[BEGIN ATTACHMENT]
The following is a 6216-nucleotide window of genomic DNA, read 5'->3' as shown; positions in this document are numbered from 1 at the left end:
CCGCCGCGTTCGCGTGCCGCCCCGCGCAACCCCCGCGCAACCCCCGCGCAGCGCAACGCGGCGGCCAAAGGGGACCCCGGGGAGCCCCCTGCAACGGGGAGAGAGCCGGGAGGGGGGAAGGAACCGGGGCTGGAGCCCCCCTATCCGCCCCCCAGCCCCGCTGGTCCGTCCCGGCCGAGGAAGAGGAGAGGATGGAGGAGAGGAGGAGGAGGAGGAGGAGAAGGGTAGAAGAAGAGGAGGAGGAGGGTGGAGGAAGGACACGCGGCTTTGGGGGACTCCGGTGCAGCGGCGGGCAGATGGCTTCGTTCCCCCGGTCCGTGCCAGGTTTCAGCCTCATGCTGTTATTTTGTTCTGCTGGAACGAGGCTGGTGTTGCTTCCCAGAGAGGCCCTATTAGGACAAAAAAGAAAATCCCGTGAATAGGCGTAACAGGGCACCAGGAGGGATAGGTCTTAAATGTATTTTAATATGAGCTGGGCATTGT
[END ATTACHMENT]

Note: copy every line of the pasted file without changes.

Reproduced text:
The following is a 6216-nucleotide window of genomic DNA, read 5'->3' as shown; positions in this document are numbered from 1 at the left end:
CCGCCGCGTTCGCGTGCCGCCCCGCGCAACCCCCGCGCAACCCCCGCGCAGCGCAACGCGGCGGCCAAAGGGGACCCCGGGGAGCCCCCTGCAACGGGGAGAGAGCCGGGAGGGGGGAAGGAACCGGGGCTGGAGCCCCCCTATCCGCCCCCCAGCCCCGCTGGTCCGTCCCGGCCGAGGAAGAGGAGAGGATGGAGGAGAGGAGGAGGAGGAGGAGGAGAAGGGTAGAAGAAGAGGAGGAGGAGGGTGGAGGAAGGACACGCGGCTTTGGGGGACTCCGGTGCAGCGGCGGGCAGATGGCTTCGTTCCCCCGGTCCGTGCCAGGTTTCAGCCTCATGCTGTTATTTTGTTCTGCTGGAACGAGGCTGGTGTTGCTTCCCAGAGAGGCCCTATTAGGACAAAAAAGAAAATCCCGTGAATAGGCGTAACAGGGCACCAGGAGGGATAGGTCTTAAATGTATTTTAATATGAGCTGGGCATTGT